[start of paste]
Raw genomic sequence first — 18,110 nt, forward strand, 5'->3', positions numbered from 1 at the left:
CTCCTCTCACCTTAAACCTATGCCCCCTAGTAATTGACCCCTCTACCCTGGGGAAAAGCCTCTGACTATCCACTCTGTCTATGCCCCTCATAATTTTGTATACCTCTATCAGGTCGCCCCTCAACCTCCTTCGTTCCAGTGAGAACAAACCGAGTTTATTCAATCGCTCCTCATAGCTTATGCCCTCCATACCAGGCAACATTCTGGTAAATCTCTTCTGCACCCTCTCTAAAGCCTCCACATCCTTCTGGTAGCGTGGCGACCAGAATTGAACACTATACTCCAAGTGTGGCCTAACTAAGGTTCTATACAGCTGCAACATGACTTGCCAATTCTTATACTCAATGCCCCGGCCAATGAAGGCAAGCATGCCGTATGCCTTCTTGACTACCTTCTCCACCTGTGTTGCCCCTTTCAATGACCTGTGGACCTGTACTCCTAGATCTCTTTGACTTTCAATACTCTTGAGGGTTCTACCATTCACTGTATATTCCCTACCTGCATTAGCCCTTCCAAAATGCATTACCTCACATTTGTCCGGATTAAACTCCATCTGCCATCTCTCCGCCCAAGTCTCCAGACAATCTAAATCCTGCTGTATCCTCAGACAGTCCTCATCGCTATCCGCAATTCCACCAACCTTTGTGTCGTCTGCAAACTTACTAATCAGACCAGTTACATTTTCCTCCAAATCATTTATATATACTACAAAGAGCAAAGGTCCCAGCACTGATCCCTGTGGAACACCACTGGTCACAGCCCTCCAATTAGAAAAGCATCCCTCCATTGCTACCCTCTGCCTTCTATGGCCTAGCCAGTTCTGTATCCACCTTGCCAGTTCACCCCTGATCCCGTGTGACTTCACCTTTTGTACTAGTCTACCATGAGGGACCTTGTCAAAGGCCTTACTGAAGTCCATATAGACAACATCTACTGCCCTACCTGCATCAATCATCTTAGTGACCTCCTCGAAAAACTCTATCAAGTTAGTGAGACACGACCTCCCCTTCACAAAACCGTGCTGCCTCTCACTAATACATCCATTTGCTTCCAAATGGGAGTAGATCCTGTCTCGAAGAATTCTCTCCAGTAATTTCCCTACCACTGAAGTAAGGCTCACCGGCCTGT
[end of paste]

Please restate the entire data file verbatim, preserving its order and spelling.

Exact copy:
Raw genomic sequence first — 18,110 nt, forward strand, 5'->3', positions numbered from 1 at the left:
CTCCTCTCACCTTAAACCTATGCCCCCTAGTAATTGACCCCTCTACCCTGGGGAAAAGCCTCTGACTATCCACTCTGTCTATGCCCCTCATAATTTTGTATACCTCTATCAGGTCGCCCCTCAACCTCCTTCGTTCCAGTGAGAACAAACCGAGTTTATTCAATCGCTCCTCATAGCTTATGCCCTCCATACCAGGCAACATTCTGGTAAATCTCTTCTGCACCCTCTCTAAAGCCTCCACATCCTTCTGGTAGCGTGGCGACCAGAATTGAACACTATACTCCAAGTGTGGCCTAACTAAGGTTCTATACAGCTGCAACATGACTTGCCAATTCTTATACTCAATGCCCCGGCCAATGAAGGCAAGCATGCCGTATGCCTTCTTGACTACCTTCTCCACCTGTGTTGCCCCTTTCAATGACCTGTGGACCTGTACTCCTAGATCTCTTTGACTTTCAATACTCTTGAGGGTTCTACCATTCACTGTATATTCCCTACCTGCATTAGCCCTTCCAAAATGCATTACCTCACATTTGTCCGGATTAAACTCCATCTGCCATCTCTCCGCCCAAGTCTCCAGACAATCTAAATCCTGCTGTATCCTCAGACAGTCCTCATCGCTATCCGCAATTCCACCAACCTTTGTGTCGTCTGCAAACTTACTAATCAGACCAGTTACATTTTCCTCCAAATCATTTATATATACTACAAAGAGCAAAGGTCCCAGCACTGATCCCTGTGGAACACCACTGGTCACAGCCCTCCAATTAGAAAAGCATCCCTCCATTGCTACCCTCTGCCTTCTATGGCCTAGCCAGTTCTGTATCCACCTTGCCAGTTCACCCCTGATCCCGTGTGACTTCACCTTTTGTACTAGTCTACCATGAGGGACCTTGTCAAAGGCCTTACTGAAGTCCATATAGACAACATCTACTGCCCTACCTGCATCAATCATCTTAGTGACCTCCTCGAAAAACTCTATCAAGTTAGTGAGACACGACCTCCCCTTCACAAAACCGTGCTGCCTCTCACTAATACATCCATTTGCTTCCAAATGGGAGTAGATCCTGTCTCGAAGAATTCTCTCCAGTAATTTCCCTACCACTGAAGTAAGGCTCACCGGCCTGT